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There is much in Buddhism that represents a reformation of Hinduism. For instance, the caste system is invalid because Buddha rejected its relativity towards salvation as his salvation denied the existence and actuality of the self. There is no superiority and inferiority among beings in Buddhism. In Hinduism, the salvation is considered by understanding that everything is one, everything is connected with Brahman, and the soul of an individual is similar to the universal soul. Buddhism teaches there is no self and there is no need to connect oneself with the Brahman. However, the teachings of Buddhism reflect many similarities in the vocabulary of Hindus. It can be explained by taking Dharma as an example which explains why are the things and why things should be. Whereas for Buddhists, Dharma can be referred to as the teachings of Buddha. Moreover, according to Hindus, karma is referred to as ritual action (puja and darshan), but in Buddhism, karma is always an ethical action.
In Buddhism, karma, an action that is good or bad, lies in the intention. According to Buddhism, Buddha does not emphasize Brahmanical rituals and made karma an ethical act, focusing on the intentions of being. Furthermore, the caste of Brahmin is not a privileged class in Buddhism who have direct access to gods through rituals according to Hinduism. In Buddhism, there is no such specificity, anyone who is the follower of the teachings of Buddha achieves salvation.
There is a discriminatory system in Hinduism which raises and lowers the standards of the being because of their caste system. Those who are inferior acnnot enjoy the life like the rests because according to Hinduism god has put curse on them and they are meant to stay low in the society. Buddhism is opposite of this concept and entirely rejects it.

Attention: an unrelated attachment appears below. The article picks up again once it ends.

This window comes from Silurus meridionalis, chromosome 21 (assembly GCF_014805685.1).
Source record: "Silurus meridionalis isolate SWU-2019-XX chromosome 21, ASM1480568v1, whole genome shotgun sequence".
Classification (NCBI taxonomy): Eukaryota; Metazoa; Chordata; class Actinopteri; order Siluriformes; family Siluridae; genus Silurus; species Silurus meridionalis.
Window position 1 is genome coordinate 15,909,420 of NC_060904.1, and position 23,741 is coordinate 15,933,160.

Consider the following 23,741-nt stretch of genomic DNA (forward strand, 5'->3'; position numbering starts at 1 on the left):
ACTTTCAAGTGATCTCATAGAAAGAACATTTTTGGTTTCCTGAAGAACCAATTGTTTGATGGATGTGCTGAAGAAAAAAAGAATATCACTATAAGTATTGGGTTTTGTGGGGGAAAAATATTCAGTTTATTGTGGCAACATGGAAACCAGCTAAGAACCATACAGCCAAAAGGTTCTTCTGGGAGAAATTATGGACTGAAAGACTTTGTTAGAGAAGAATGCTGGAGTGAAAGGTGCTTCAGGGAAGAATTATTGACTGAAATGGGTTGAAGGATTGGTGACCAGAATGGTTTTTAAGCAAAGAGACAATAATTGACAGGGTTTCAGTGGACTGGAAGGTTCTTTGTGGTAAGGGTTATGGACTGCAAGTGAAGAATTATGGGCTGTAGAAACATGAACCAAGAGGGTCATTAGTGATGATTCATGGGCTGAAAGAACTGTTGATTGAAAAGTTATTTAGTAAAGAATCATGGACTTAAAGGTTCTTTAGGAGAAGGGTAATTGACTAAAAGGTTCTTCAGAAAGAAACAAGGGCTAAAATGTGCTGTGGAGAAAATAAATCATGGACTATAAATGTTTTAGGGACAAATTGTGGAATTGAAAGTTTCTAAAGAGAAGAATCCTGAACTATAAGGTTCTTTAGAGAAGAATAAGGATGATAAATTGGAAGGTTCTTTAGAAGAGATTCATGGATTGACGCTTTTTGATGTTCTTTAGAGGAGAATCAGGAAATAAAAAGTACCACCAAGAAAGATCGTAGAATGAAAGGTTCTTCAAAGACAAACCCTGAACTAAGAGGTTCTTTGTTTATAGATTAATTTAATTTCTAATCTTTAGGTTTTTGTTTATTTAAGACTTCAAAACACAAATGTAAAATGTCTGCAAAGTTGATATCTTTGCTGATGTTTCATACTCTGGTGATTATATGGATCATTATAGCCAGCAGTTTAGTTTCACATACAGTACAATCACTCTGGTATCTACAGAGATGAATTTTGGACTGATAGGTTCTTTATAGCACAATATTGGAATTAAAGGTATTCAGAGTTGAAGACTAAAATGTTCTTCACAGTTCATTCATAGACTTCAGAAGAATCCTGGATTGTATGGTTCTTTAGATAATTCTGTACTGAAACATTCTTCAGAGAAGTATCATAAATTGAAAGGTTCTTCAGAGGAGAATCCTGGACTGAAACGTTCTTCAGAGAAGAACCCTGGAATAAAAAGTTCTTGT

Question no 2
“Emptiness” has essential dwelling in the Heart Sutra: “Form is emptiness; emptiness is form,” a phrase which is repeated for the four aggregates, which build the idea of one’s perception, consciousness, formations, and feeling. The Sutra continues to say that “emptiness is the nature of all things,” hence, it expands the psychological awareness that a person is basically empty of self, and to the inclusive metaphysical awareness that all the phenomena and occurrences are “empty” of self-nature.
Emptiness takes the inner self of the person to the level where there exist no thoughts at all. In other words, if the mind has no thoughts at all and it embraces the emptiness truly, thus it will pass what is upsetting it because there will be no thought at all. Buddhist practices like nirvana, meditation, and anatman, all three of them entirely dwell on the concept of emptiness. Anatman involves the concept that there is no self; it is the doctrine that there is no permanent fundamental substance which can be called the soul in humans. It involves impermanence, interdependence on things and individuals, and lack of essence, and this practice clearly reflects that it is an embodiment of emptiness. Similarly, in meditation one focuses on the enlightenment of the mind and breaks free from the suffering by clearing up and going far beyond what is causing the inner damages. This practice serves to control and relax the mind and help in vanishing all the thoughts that cause suffering and hence attaining “emptiness.”Moreover, when the mind of an individual breaks free of the thoughts, all type of thoughts, it reaches to the stage of nirvana and attains enlightenment and perfect wisdom. In this state there is no suffering, no sense of self or desire; the mind of an individual does not dwell them and embrace emptiness.
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